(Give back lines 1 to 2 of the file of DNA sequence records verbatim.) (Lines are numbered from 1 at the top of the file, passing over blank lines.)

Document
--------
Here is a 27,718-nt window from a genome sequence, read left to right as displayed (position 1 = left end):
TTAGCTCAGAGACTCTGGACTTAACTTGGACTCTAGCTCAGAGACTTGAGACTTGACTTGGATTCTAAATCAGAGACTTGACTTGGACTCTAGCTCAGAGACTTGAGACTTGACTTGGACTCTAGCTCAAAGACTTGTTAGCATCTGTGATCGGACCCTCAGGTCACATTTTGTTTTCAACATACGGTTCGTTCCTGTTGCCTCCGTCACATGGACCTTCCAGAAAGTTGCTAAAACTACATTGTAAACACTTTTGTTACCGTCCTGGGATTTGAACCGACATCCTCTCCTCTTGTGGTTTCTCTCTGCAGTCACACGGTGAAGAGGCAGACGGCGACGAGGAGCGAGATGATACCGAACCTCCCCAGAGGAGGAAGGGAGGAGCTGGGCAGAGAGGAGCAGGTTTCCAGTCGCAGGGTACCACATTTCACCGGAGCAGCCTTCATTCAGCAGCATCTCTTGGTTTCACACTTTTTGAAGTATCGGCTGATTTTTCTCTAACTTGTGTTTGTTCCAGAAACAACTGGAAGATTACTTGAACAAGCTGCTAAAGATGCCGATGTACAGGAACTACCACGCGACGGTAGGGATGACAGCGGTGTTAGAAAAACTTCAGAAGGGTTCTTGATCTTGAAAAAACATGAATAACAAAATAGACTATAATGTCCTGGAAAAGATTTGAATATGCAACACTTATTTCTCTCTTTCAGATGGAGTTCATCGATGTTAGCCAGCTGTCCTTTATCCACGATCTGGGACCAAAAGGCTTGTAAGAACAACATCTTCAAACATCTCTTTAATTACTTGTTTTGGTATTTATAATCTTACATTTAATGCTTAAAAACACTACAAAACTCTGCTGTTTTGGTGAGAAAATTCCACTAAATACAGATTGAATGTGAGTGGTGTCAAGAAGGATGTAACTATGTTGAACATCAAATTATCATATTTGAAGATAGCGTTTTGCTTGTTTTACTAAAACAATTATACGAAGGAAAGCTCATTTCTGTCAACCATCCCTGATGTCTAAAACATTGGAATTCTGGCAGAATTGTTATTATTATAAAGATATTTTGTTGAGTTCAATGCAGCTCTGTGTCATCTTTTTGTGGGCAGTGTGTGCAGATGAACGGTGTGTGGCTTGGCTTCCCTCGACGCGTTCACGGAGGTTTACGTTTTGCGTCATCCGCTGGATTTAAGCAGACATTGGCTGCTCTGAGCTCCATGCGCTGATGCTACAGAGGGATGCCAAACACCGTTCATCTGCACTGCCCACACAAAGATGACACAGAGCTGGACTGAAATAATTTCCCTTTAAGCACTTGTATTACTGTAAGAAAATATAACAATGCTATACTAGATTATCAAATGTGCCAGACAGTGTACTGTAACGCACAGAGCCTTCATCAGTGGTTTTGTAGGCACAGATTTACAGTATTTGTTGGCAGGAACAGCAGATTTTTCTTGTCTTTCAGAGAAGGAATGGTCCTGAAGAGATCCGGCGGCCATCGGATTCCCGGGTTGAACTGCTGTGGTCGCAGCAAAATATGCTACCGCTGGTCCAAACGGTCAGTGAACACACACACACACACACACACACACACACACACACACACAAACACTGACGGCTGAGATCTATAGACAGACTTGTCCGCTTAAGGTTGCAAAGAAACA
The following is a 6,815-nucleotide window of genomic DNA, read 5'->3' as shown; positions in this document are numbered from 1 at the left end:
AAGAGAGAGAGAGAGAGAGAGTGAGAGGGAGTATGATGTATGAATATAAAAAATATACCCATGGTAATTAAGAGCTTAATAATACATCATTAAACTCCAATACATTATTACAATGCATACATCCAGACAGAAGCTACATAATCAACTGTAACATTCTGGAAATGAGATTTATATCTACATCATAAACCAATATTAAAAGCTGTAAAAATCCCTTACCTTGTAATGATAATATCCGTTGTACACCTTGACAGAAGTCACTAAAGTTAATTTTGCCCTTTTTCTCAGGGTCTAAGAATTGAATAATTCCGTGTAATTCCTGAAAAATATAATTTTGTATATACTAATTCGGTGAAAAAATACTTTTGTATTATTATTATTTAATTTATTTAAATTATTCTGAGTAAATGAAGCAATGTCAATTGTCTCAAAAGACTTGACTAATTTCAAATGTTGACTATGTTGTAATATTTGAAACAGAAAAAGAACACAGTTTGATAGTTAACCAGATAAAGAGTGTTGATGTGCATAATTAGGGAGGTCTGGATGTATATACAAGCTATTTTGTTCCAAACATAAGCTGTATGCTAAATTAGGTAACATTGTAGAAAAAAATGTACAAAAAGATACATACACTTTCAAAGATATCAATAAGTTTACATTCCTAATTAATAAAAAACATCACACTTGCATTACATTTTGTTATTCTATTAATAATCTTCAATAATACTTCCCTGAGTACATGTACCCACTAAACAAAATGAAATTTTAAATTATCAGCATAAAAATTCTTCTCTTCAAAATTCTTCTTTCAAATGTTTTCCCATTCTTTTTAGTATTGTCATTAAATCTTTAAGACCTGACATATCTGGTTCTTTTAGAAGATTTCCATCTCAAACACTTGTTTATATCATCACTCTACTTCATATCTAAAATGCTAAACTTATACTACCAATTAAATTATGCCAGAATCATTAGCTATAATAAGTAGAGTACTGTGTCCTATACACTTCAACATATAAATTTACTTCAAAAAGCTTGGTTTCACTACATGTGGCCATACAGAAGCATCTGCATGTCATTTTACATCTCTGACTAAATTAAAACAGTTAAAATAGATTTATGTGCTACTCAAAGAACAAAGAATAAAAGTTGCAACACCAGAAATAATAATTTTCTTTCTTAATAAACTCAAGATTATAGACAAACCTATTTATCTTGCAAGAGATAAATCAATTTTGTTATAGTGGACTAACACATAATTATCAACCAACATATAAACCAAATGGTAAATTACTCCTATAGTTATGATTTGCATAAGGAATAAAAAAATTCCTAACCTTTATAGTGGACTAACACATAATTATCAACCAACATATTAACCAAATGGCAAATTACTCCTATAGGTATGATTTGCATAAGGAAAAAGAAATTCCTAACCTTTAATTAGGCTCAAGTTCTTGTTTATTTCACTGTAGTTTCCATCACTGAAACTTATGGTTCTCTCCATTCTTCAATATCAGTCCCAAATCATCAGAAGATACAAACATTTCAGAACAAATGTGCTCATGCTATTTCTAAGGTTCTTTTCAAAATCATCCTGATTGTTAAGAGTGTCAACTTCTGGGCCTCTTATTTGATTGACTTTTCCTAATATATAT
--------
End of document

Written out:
Here is a 27,718-nt window from a genome sequence, read left to right as displayed (position 1 = left end):
TTAGCTCAGAGACTCTGGACTTAACTTGGACTCTAGCTCAGAGACTTGAGACTTGACTTGGATTCTAAATCAGAGACTTGACTTGGACTCTAGCTCAGAGACTTGAGACTTGACTTGGACTCTAGCTCAAAGACTTGTTAGCATCTGTGATCGGACCCTCAGGTCACATTTTGTTTTCAACATACGGTTCGTTCCTGTTGCCTCCGTCACATGGACCTTCCAGAAAGTTGCTAAAACTACATTGTAAACACTTTTGTTACCGTCCTGGGATTTGAACCGACATCCTCTCCTCTTGTGGTTTCTCTCTGCAGTCACACGGTGAAGAGGCAGACGGCGACGAGGAGCGAGATGATACCGAACCTCCCCAGAGGAGGAAGGGAGGAGCTGGGCAGAGAGGAGCAGGTTTCCAGTCGCAGGGTACCACATTTCACCGGAGCAGCCTTCATTCAGCAGCATCTCTTGGTTTCACACTTTTTGAAGTATCGGCTGATTTTTCTCTAACTTGTGTTTGTTCCAGAAACAACTGGAAGATTACTTGAACAAGCTGCTAAAGATGCCGATGTACAGGAACTACCACGCGACGGTAGGGATGACAGCGGTGTTAGAAAAACTTCAGAAGGGTTCTTGATCTTGAAAAAACATGAATAACAAAATAGACTATAATGTCCTGGAAAAGATTTGAATATGCAACACTTATTTCTCTCTTTCAGATGGAGTTCATCGATGTTAGCCAGCTGTCCTTTATCCACGATCTGGGACCAAAAGGCTTGTAAGAACAACATCTTCAAACATCTCTTTAATTACTTGTTTTGGTATTTATAATCTTACATTTAATGCTTAAAAACACTACAAAACTCTGCTGTTTTGGTGAGAAAATTCCACTAAATACAGATTGAATGTGAGTGGTGTCAAGAAGGATGTAACTATGTTGAACATCAAATTATCATATTTGAAGATAGCGTTTTGCTTGTTTTACTAAAACAATTATACGAAGGAAAGCTCATTTCTGTCAACCATCCCTGATGTCTAAAACATTGGAATTCTGGCAGAATTGTTATTATTATAAAGATATTTTGTTGAGTTCAATGCAGCTCTGTGTCATCTTTTTGTGGGCAGTGTGTGCAGATGAACGGTGTGTGGCTTGGCTTCCCTCGACGCGTTCACGGAGGTTTACGTTTTGCGTCATCCGCTGGATTTAAGCAGACATTGGCTGCTCTGAGCTCCATGCGCTGATGCTACAGAGGGATGCCAAACACCGTTCATCTGCACTGCCCACACAAAGATGACACAGAGCTGGACTGAAATAATTTCCCTTTAAGCACTTGTATTACTGTAAGAAAATATAACAATGCTATACTAGATTATCAAATGTGCCAGACAGTGTACTGTAACGCACAGAGCCTTCATCAGTGGTTTTGTAGGCACAGATTTACAGTATTTGTTGGCAGGAACAGCAGATTTTTCTTGTCTTTCAGAGAAGGAATGGTCCTGAAGAGATCCGGCGGCCATCGGATTCCCGGGTTGAACTGCTGTGGTCGCAGCAAAATATGCTACCGCTGGTCCAAACGGTCAGTGAACACACACACACACACACACACACACACACACACACACACAAACACTGACGGCTGAGATCTATAGACAGACTTGTCCGCTTAAGGTTGCAAAGAAACA